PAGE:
Letter to the Editor, Sacramento Bee
by Jack De Govia
To The Editor, Sacramento Bee:
Re: Dan Walters Column, “Throwing Cash at Movieland”
This Letter to the Editor refers to an article by Dan Waters, which appears at the bottom of this page. Click here to read it now.
It is not surprising that in the Wall Street Journal’s examination of the film industry’s problems, “...runaway production isn’t even mentioned.” For the studios and bankers, the segment of the industry represented by the Journal, runaway production, along with a production slowdown and other forms of cost-cutting are not problems, they are part of the remedy for the high costs of star power and marketing.
Runaway production is a problem for the working people and businessmen of California who depend on motion picture and television production for their livelihood.
Runaway production is a problem for the economy of our state, which will lose hundreds of millions dollars directly, and, according to the economic multiplier of 2.12 established by the State’s Trade and Commerce Agency, more hundreds of millions indirectly, if we allow the government of Canada to hijack our film industry.
Runaway production is a problem for the State of California, which will lose a significant portion of more than $600 million in tax revenues generated by motion picture and television production in our state. The Kuehl and Wildman tax incentives are not the whole answer, but they are a beginning. Canada offers state and federal tax incentives and organized community-wide programs friendly to film production. So must we.
Are we to do nothing? Would the state of Washington allow Canada to buy Boeing and move it 145 miles north to Vancouver?
Jack De Govia
Film and Television Action Committee
Throwing cash at movieland
By Dan Walters
Published April 23, 1999 in the Sacramento Bee Sacramento, Ca. U.S.A.
As California's economy roared out of recession in the mid-1990s, the entertainment industry -- especially movies -- was given much of the credit.
Economists cited huge increases in high-salaried movie industry employment as an offset to sharp drops in Southern California aerospace jobs. Film companies went on a construction binge to ease an acute shortage of sound stages; indeed, some new studios were converted aircraft production hangars.
As the decade draws to a close, however, filmdom is feeling a pinch.
The Wall Street Journal and other industry watchers describe it as the hangover from a binge. Production and promotion costs soared -- in large measure due to the ludicrously lucrative deals that production companies made with actors, directors, producers and screenwriters. The average cost of making a movie, the Journal reported in a recent industry survey, doubled from $26 million to $52 million in less than a decade.
Faced with anemic bottom lines, the industry is cutting costs. It's laying off workers, eliminating production deals and reducing the number of new films. From a peak of more than 150 major studio releases in 1996, production has dropped to under 140.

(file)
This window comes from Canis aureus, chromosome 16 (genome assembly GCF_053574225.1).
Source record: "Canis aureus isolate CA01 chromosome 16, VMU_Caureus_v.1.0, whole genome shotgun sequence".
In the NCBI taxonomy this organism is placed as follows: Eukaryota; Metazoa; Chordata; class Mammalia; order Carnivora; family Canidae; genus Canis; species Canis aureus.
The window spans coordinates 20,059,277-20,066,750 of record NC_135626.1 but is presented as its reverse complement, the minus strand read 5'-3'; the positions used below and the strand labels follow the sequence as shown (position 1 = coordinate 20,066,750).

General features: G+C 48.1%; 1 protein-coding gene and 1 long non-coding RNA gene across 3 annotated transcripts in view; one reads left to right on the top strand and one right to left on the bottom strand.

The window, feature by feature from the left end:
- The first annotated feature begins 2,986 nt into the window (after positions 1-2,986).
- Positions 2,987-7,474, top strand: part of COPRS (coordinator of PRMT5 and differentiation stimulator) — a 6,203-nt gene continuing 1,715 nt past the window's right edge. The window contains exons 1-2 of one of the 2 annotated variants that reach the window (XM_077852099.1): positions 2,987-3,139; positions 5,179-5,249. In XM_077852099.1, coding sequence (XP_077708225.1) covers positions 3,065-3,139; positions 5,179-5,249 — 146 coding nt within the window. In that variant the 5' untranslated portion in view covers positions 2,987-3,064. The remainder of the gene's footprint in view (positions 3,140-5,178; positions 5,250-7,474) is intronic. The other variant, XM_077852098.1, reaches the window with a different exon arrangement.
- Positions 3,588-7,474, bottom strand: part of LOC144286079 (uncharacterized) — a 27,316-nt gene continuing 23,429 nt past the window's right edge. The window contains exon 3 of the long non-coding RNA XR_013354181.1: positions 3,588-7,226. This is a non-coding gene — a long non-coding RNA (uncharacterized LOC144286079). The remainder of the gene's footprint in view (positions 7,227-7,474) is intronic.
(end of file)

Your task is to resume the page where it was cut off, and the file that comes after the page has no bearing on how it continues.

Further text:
"We're in a recession in the film business, and it's having a broad impact on virtually every company in the entertainment business," the Journal quotes talent agent Tom Strickler.
Clearly, a very cyclical business has entered at least a mild downturn. It got carried away, let costs get out of hand and now must undergo a retrenchment. But is that any reason for California taxpayers to give film moguls multimillion-dollar subsidies?
This week, the Assembly Revenue and Taxation Committee said yes, approving four bills that would give movie producers generous state tax credits for in-state film production.
The committee heard tearful pleas from representatives of the industry's various behind-the-camera crafts. "Right now we're the canaries in the coal mine and we're starting to cough," said Jack DeGovia, an organizer of the Film and Television Action Committee.
As legislators and other advocates of the tax loophole bills described it, the industry's plight results from unfairly generous tax breaks being offered by Canadian governments for production north of the border and unfavorable currency exchange rates.
"This is an issue that speaks to the quality of life and a way of life," Assemblyman Scott Wildman, D-Los Angeles, told the committee.
But wait a minute.
When outsiders, such as the Wall Street Journal, examine the film industry's problems, runaway production isn't even mentioned. And advocates of the tax breaks never mentioned the industry's self-induced problems.
Wildman, whose San Fernando Valley district is a center of film production services, clearly is stroking his constituents. But there is absolutely nothing in his bill or the other tax breaks that would guarantee to do anything about runaway production. The tax benefits could easily be obtained by producers who have no intention of moving films out of the state. They could even be claimed for pornographic films or those glorifying the kind of mindless violence inflicted on a Colorado high school this week.
In effect, therefore, taxpayers would be subsidizing the film industry's profligate ways, adding millions of dollars more to the bank accounts of some of the state's richest residents.
And the reason why Democrats seem so anxious to do that? It may have something to do with the generosity of the liberal Hollywood community when it comes to writing campaign checks to Democrats.
DAN WALTERS' column appears daily except Saturday.
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